What realistic options are available to defendants seeking to delay a case? How might a plaintiff counter these?

German patent judges usually have a rather strict case management regime with only limited possibilities to delay a case. In practice, infringement cases are delayed either because the defendant successfully applies for a stay of the proceedings pending the outcome of parallel invalidity proceedings or because the court appoints an expert. A plaintiff can counter this by convincing the infringement court that there is only a low likelihood that that the invalidity complaint will lead to a revocation of the patent and to present own strong evidence in favour of infringement so that the court will not deem it necessary to appoint an expert.

Under what circumstances, if any, will a court consider granting a preliminary injunction? How often does this happen?

For a preliminary injunction the applicant must (1) be able to show a strong case for infringement on the merits and (2) prove to the court that his interest for instant relief outweighs the legitimate interests of the defendant to defend the case in normal proceedings on the merits. The second requirement includes that the applicant (1) shows that there is a strong likelihood that the patent in suit is valid (reliance on the presumption of validity due to the grant procedure is not sufficient) and (2) that the matter is urgent (this includes that the application for the interim injunctions is made reasonably quickly after the applicant learnt of the facts he wants to base the infringement case on).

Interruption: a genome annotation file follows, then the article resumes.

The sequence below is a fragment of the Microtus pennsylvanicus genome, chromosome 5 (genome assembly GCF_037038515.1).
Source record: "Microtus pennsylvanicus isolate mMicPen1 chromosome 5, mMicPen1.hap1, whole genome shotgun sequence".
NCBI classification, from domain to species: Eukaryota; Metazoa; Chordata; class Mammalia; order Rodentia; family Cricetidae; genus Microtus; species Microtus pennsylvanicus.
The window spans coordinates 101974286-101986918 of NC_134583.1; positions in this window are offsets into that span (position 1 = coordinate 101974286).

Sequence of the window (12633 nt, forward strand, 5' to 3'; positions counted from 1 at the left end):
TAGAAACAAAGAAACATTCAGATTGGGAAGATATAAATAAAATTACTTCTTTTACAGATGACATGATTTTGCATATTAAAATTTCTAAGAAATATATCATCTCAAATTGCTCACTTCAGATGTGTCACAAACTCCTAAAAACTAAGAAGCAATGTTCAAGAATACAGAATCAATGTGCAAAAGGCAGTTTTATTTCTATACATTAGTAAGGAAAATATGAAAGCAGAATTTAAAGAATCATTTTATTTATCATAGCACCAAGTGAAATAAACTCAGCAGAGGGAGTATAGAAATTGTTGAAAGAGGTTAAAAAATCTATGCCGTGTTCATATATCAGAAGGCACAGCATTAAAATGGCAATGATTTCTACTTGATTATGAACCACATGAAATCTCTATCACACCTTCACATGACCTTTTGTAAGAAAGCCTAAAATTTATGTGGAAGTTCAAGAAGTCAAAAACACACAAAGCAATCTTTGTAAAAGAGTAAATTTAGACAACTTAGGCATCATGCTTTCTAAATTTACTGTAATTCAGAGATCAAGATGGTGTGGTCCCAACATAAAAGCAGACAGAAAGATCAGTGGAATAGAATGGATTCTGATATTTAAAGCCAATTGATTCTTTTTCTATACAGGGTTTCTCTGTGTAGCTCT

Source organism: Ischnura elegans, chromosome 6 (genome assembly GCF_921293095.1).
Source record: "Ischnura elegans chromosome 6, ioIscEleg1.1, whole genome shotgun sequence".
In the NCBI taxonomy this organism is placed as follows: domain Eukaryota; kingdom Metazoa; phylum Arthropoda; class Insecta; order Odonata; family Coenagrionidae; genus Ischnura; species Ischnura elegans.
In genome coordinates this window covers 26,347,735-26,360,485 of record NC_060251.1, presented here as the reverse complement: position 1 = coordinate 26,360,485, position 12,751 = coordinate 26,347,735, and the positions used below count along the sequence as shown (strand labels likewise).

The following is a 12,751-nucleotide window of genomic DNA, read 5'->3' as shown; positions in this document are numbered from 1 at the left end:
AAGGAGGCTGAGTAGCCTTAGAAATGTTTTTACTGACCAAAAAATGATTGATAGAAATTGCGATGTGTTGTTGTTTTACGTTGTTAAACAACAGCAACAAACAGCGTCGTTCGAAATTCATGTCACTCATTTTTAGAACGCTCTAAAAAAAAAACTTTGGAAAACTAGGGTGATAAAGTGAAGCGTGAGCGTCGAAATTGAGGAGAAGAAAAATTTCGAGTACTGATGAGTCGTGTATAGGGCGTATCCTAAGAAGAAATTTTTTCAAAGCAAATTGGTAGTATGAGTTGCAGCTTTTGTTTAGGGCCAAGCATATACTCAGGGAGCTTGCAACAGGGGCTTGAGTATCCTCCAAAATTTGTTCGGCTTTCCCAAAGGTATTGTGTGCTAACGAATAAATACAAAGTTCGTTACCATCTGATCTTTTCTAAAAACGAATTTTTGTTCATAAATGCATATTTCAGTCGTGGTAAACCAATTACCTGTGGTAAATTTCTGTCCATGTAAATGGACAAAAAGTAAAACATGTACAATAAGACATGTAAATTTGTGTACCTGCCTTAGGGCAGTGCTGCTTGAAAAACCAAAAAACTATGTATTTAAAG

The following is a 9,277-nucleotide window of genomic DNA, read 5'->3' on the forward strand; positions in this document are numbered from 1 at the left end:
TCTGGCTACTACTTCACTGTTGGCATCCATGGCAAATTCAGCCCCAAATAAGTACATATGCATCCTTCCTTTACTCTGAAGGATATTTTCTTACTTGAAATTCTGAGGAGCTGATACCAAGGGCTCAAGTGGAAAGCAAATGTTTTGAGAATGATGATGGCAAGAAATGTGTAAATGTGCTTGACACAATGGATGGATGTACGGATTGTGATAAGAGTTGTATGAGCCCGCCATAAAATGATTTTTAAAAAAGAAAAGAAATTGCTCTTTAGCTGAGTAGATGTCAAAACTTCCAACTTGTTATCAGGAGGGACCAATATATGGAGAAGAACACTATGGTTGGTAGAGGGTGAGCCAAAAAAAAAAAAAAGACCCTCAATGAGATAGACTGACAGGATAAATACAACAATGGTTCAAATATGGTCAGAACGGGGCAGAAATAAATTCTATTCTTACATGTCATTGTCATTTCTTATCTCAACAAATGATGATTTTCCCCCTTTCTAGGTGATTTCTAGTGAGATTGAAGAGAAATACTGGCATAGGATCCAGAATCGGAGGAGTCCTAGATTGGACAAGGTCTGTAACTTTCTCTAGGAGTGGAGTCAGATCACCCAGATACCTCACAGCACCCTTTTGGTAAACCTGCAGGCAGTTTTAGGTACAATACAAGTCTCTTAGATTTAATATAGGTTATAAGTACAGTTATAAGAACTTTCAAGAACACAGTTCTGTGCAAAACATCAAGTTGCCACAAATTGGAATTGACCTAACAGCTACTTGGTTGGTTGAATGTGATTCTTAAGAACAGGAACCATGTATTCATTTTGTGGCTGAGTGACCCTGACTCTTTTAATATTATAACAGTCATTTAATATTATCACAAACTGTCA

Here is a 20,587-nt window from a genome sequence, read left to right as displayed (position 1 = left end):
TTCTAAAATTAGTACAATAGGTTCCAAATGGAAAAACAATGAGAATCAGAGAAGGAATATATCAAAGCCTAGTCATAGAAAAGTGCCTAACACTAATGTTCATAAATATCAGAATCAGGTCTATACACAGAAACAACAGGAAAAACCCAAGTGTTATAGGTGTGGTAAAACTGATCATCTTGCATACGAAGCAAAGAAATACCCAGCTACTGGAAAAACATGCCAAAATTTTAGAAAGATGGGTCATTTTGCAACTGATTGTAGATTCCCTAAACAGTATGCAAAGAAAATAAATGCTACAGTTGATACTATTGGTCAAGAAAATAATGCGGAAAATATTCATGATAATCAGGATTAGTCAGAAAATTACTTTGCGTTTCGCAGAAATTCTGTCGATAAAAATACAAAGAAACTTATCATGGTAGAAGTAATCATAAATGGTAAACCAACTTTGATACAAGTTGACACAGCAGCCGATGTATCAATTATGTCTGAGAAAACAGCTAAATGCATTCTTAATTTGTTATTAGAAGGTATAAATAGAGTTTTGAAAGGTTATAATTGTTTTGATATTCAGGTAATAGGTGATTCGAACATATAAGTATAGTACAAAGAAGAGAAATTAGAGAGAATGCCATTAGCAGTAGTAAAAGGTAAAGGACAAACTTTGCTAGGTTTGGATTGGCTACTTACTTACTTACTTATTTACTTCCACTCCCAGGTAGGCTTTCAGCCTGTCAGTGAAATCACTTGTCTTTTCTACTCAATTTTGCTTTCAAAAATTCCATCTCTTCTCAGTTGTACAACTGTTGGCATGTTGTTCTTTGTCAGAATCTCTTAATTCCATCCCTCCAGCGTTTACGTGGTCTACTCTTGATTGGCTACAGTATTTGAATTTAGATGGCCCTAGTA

German courts regularly issue preliminary injunctions, in particular when generic pharmaceutical products enter the market for the first time; in cases of infringement at a trade fair and in counterfeit / product piracy cases, but also in other cases where the applicant can show a strong and convincing case on the merits which leads the court to the conclusion that it is unlikely that the preliminary injunction has to be revoked after a subsequent full trial.

How much should a litigant budget for in order to take a case through to a decision at first instance?

This depends on the complexity of the case, the technical area and the value of the dispute. In infringement proceedings a party’s first instance budget usually lies somewhere between 70,000 and 500,000 EUR. This includes court fees which must be paid in advance by the plaintiff and which can be substantial if the value of the dispute is high. In invalidity proceedings a normal range lies between 90,000 and 600,000 EUR, again depending on the specifics of the patent, the technical field and the facts of the case and also includes the advance of court fees.